Timing is everything

Buying or selling a business is a complicated undertaking and one that should not be approached without the assistance of a firm experienced in these types of transactions. In this time of economic uncertainty, there are many opportunities for growth through acquisition and merger.

At a recent COSBE (Council of Small Business Executives) group meeting, two of our members discussed current and possible acquisitions that would strengthen their firms. One of the acquisitions has already been completed and took almost a year to bring to conclusion. The other is actively being pursued. In many ways, the timing is right for the purchase of this existing business.

The motivations for the sale of an existing business vary, from loss of share in a consolidating market, nearing the top of a business cycle, finding cash flow tight and even the current owner just being burned out and/or wanting to pursue other interests. Sometimes business owners pass the business on to a family member or sell to management, but most of the time, they sell to a third party and/or bring in private equity.

On the other side of a transaction, there are many reasons why a buyer would be motivated to acquire an existing business in this down economy, even though the natural inclination could be to pull in your horns and ride out the storm.

Some will look for acquisition opportunities at attractive prices that will help them grow and create future value. Those that acquire, and do so smartly, can end up way ahead. Acquisitions can open up new markets for existing products, increase market share, add complementary products and provide cost savings through consolidation, among other things.

As stated by Doug Marconnet of Mertz Associates Inc. at an M&A seminar in October, “To be successful buying and selling businesses, you have to become a master at timing.” So, if you are thinking of buying an existing business, Marconnet suggests several things. They are as follows:

  • Are you financially strong with plenty of access to capital? If so, you have a real opportunity during these times. Think hard as to whether or not you want to take advantage of it.
  • Do you have a well-thought-out strategic plan? How would acquisitions help you accomplish those plans?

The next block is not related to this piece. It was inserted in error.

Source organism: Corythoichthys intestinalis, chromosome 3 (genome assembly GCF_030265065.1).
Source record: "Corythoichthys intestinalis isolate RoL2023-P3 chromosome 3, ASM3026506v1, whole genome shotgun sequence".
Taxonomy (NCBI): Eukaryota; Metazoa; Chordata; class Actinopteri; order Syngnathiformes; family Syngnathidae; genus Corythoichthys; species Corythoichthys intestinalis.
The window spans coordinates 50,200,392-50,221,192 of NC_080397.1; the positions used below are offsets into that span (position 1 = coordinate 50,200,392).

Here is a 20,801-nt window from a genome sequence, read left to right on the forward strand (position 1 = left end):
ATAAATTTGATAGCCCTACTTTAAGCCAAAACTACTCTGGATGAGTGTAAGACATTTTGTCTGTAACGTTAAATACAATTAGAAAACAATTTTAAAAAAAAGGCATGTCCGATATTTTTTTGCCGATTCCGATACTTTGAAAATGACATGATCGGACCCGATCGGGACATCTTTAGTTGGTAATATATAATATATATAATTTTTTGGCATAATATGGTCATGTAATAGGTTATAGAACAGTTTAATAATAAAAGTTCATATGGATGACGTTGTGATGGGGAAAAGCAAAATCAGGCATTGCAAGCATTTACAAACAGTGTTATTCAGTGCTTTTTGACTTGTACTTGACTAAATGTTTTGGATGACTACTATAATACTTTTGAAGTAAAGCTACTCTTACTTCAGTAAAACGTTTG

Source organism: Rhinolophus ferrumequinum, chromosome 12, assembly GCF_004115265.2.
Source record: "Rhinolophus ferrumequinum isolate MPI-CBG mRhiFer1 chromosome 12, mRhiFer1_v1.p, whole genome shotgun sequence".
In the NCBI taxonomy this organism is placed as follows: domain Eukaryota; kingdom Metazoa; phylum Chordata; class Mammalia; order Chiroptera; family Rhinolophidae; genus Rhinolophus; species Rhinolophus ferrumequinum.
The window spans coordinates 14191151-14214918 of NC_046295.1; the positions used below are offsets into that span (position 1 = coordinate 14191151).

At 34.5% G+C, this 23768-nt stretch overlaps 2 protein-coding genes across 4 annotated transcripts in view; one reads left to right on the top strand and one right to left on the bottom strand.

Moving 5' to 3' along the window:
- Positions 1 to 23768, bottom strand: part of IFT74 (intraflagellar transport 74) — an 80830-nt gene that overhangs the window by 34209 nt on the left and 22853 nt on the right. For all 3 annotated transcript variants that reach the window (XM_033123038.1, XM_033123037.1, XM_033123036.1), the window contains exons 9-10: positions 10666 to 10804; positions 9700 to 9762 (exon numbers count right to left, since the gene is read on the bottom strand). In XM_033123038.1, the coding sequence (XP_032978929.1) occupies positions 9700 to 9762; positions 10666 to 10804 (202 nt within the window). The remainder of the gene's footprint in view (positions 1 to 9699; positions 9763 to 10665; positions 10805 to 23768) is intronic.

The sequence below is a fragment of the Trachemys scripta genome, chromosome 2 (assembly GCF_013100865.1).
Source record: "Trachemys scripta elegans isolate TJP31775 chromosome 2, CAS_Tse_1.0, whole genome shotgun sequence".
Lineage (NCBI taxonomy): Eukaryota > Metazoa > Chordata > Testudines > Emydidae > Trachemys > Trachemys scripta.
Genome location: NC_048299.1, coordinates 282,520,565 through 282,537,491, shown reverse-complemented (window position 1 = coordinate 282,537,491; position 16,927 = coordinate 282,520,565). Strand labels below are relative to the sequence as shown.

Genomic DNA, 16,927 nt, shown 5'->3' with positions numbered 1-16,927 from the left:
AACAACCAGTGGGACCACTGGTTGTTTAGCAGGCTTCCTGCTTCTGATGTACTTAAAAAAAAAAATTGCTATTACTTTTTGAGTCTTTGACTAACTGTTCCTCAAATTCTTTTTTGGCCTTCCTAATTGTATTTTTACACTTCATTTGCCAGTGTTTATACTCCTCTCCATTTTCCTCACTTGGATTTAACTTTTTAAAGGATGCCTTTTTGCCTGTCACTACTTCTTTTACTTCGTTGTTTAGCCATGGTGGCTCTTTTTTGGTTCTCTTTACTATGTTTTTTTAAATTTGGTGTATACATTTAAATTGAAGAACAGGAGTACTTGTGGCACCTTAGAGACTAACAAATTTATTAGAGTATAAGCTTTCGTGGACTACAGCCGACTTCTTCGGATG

• Do you have/can you get the skill base to create meaningful strategic deal flow? Can you put together an internal acquisition team that can sell the value of your company as an acquirer?
  • When evaluating potential acquisitions, be sure they fit the primary objectives of your core strategy. If they don’t, then pass.
  • Don’t reject a potential acquisition simply because of a few non-critical warts. You’ll never find a business without any issues.
  • Be sure to do thorough non-financial, non-legal due diligence, and create a transition plan that can achieve the goals you envisioned for your acquisitions.
  • If you are more of a seller, you should prepare your firm for a sale. Mertz Associates suggests a number of steps that the seller and their advisors should take. They are as follows:
  • If you are concerned about capital and/or burned out, make sure you assess your situation accurately. Most hunker down for too long and look to sell once it is too late.
  • Seriously consider involving your management team in the process. The more buyers see a deep, experienced management team, the more comfortable they typically are with the acquisition.
  • Have your documentation in proper order: financials, operations, facilities, infrastructure and personnel, in order to give buyers confidence in the business.
  • Help your advisors develop compelling offering materials that demonstrate your sustainable competitive advantages and leverage the current market buyer motivations.
  • Create value in the process of selling. Your advisor team should recommend a marketing approach that will create opportunities and manage risk.
  • Market to the right buyers, making the initial contact in a professional and credible way.

Marconnet, in his comments, made a number of additional recommendations about finding the right match between buyer and seller. From either perspective, being sure you’ve properly evaluated the field of potential partners is critical. This is especially true for acquisitions.

In this time of economic instability, there are clearly still opportunities for both the buyer and seller. This is a time of great opportunities if you take purposeful steps toward your end game.

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